By Terri Friedline, Dominique Baker, and John W. Diamond
President Joe Biden announced a program to provide student debt relief to millions of borrowers of federal loans. The plan would offer up to $10,000 in forgiveness for people who earn less than $125,000 annually—$250,000 for couples—and up to $20,000 for Pell Grant recipients. Biden also extended the pause on repaying federal student loan debt through December 31, 2022, and has proposed a cap on income that can be used to calculate how much borrowers repay through income-driven repayment.
We asked three experts to explain the decision and its impact.
Relief makes real difference but ignores structural issues
Terri Friedline, associate professor of social work, University of Michigan
The Biden administration’s plan is an important step that I believe will make a real difference in many people’s lives. The White House estimates that about 20 million of the nation’s roughly 43 million student debt holders will see their entire balance canceled.
Despite this considerable impact, the plan is still limited. I hope it’s just the beginning in much-needed policy conversations about debt and education in the United States.
For one thing, Biden’s plan cuts less than 20% of America’s $1.75 trillion student debt tab.
In addition, the income cap of $125,000 focuses on borrowers’ socioeconomic class while ignoring the roles structural racism and sexism play in terms of who borrows and how much. For example, Black women borrow about $38,000 on average to finance their education, compared with $30,000 for white men.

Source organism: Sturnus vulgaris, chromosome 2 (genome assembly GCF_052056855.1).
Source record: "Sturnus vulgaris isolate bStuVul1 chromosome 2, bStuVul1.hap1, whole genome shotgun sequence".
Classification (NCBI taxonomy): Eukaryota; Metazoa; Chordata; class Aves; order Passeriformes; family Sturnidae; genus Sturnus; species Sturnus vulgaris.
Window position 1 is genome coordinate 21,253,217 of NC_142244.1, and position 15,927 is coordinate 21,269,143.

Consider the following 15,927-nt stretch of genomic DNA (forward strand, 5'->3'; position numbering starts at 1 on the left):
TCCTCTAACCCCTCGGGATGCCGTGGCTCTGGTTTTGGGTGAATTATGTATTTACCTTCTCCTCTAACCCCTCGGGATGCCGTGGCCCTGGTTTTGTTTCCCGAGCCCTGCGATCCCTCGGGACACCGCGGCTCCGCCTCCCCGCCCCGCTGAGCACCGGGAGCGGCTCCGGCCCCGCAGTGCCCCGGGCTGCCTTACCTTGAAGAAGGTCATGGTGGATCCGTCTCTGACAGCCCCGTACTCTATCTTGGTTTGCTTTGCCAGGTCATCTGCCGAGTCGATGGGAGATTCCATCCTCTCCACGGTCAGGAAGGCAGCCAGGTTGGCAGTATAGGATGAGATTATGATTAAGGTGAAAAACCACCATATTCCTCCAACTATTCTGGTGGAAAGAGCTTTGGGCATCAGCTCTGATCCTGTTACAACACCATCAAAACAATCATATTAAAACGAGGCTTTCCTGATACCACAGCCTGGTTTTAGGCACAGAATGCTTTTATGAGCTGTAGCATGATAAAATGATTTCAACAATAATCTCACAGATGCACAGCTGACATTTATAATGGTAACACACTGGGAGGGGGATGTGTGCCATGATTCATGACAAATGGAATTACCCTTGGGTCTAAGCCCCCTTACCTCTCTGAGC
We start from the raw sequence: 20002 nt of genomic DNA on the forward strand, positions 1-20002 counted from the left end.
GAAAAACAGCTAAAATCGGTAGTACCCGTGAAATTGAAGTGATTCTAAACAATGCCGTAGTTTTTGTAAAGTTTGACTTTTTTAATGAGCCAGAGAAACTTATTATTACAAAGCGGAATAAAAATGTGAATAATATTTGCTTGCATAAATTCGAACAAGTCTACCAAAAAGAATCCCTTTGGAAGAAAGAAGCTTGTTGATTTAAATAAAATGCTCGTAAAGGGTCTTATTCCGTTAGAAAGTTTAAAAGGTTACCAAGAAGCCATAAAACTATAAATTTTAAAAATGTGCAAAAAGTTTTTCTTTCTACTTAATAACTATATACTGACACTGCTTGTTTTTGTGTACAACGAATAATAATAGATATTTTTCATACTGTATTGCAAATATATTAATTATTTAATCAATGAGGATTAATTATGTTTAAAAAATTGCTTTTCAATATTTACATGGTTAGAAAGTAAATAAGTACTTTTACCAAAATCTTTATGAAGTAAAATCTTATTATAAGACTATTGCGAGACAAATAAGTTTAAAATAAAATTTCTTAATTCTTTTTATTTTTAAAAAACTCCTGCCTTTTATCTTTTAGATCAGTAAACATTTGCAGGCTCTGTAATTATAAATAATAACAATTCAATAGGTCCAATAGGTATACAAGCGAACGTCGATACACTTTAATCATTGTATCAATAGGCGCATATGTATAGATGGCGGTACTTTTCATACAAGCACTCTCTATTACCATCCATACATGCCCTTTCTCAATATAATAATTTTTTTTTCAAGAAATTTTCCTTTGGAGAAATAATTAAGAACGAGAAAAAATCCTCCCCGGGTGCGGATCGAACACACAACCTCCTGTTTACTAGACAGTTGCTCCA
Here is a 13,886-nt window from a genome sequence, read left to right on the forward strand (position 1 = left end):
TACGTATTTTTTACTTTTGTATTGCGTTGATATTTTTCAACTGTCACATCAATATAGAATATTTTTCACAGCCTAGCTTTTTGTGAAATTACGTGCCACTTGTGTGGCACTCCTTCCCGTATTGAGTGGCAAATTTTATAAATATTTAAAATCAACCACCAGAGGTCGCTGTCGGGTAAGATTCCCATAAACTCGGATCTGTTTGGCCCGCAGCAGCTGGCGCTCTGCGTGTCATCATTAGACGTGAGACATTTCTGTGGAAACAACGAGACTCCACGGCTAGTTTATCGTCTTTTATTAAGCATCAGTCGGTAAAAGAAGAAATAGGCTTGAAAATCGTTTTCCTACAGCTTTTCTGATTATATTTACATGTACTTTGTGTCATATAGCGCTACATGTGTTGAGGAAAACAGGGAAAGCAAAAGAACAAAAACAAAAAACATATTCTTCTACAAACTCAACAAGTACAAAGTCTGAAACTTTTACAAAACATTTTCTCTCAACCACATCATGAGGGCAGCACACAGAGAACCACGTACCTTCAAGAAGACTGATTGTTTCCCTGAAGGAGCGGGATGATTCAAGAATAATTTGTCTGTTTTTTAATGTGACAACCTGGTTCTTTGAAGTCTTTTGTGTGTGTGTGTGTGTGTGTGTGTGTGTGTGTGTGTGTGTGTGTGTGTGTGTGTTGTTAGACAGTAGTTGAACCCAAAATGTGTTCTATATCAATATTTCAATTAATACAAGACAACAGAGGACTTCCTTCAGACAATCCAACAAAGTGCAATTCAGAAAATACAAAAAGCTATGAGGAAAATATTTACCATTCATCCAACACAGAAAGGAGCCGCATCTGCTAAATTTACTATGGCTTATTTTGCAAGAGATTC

And because interest on student loans quickly accumulates, most Black female borrowers still owe their original balance 20 years after enrolling in school. By comparison, most white borrowers have paid off their loans completely within that time period.
The Biden administration will have to do more if it aims to adequately address these and the many other remaining structural problems with debt and education.
Plan extends much-needed relief to Black borrowers
Dominique Baker, assistant professor of education policy, Southern Methodist University
When approximately 10,000 student loan borrowers had their private student loans randomly canceled from 2010 to 2017, researchers found that it ultimately enabled them to more easily move, change jobs, and earn more money. The borrowers were also 11% less likely to default on credit cards or other loans.
I expect similar outcomes will flow from the Biden administration’s decision to cancel federal student loans. And the decision to cancel up to $20,000 for those who received Pell Grants means that even more relief may flow to borrowers who are Black.
From the standpoint of racial justice, I believe this additional relief for Black borrowers is necessary because of centuries of systemic inequities. Such inequities include accumulating education debt through “predatory inclusion,” a practice in which Black people are offered access to things like college or buying a house but on exploitative financial terms that have long-term negative effects.
Black student loan borrowers are also often the most burdened by student loan debt. As one example, Black bachelor’s degree earners are more likely to default on their student loans than white students who earn a bachelor’s degree—21% versus 4%, respectively. Even more startling, Black bachelor’s degree recipients default at a higher rate than white students who leave college with no degree—21% versus 18%, respectively.